- Our teenagers have an iPad for school and need the iPad and other technology for their homework
- Social media networks are the key communication tool for teenagers
This means applying the same rules for the teenagers as the younger kids doesn’t really work. In our home we group activities like TV watching, Wii games, online time, iPod time etc all under the banner of technology time. You can find my earlier posts on technology / TV time here:
- To TV Or Not To TV?
- The Impact Of Background TV
- TV And Children
- Managing technology with kids (the format we used for our eldest teenager before this)
I want to state that I think technology can be great for kids. I spend lots of time online myself and while I am aware of the negative issues that can arise from social media networks (bullying, comparisonitis, porn, etc), I think it can also be a fantastic way for teenagers to connect and communicate with friends.
The issue I have is with too much technology is that it is too much of a sedentary activity. Time spent in front of a screen means less time spend doing other activities, in particular physical activities and interacting face to face.
The propensity of kids/teenagers to stay in front of a screen from my experience seems to be very personality driven. Two of the five kids in our family, really struggle to self regulate. The other three naturally tire of screen time and seem to self regulate much better.
How much time do kids spend on technology?
According to the Raising Children Network:
The average young person consumes 4 hours and 49 minutes of media in a typical day.
About a third (33%) of young Australians aged 12-14 years spend more than 10 hours on the internet each week.
On average, young Australians spend 2 hours and 26 minutes watching television, DVDs and downloaded television content in one day.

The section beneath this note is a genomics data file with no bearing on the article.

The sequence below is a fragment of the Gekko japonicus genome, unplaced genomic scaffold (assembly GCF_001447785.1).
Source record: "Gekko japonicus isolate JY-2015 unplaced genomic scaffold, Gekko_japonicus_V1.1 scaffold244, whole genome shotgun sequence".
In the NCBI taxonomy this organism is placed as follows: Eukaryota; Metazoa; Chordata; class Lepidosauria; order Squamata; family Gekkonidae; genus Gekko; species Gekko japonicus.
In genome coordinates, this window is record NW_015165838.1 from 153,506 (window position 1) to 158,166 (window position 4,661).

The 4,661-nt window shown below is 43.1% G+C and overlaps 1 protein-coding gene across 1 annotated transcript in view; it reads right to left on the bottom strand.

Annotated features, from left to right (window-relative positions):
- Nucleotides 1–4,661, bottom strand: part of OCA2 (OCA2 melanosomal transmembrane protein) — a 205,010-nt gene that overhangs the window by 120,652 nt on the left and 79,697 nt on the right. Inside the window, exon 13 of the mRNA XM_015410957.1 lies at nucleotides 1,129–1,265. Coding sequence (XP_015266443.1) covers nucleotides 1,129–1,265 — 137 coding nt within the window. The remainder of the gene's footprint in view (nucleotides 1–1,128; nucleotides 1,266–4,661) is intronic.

More than one in five parents (22%) would like their child to be less involved with electronic media and communications activities.
Managing technology with teenagers – what we do
Mid last year we changed the way we managed technology with our eldest child. I was quite happy with the status quo, but he was not. You can read the previous set up here.
We moved to a more open style of access:
- No technology before 10am or after 10pm
- No technology to be used in the bedroom
- Take regular breaks (no more than 1 hour stretches of time) from the screens
- Homework is take priority over technology
Somedays the teenager regulates himself better than others. Somedays it seems as if he is stuck permanently to the screen. On those days when he is not self regulating, I will enforce a break.
Many nights at 10pm I will change the wifi password to prevent the temptation for him jumping online before school in the morning. I will also wait to give him his password sometimes until he has spent enough time off line or has completed outstanding tasks. This isn’t an ideal set up, the teenager detests it and I don’t love withdrawing privileges, but I had been struggling with the level of time he was spending online.
I don’t claim for this to be the perfect arrangement for technology. I personally feel that the 15 year old teenager spends too much time on technology. If you ask him however he would most likely tell you I am a control freak with technology and that he has so much less than everyone else. Perhaps the truth lies somewhere in between!
Managing technology with teenagers – what do you do?
I would love to hear how you manage technology with teenagers in your home. How much time would your teenagers spend online? Do you regulate it?
If you are happy to share in the comments below and I receive enough responses, I will write a follow up post, sharing what other families do. If you have a blog and have written on this topic, please leave a link so I can check it out. Thanks!
Update – what other families do
I have collated responses received into this post – Managing technology with teenagers – what other families do. Thanks so much to all those who shared!Tweet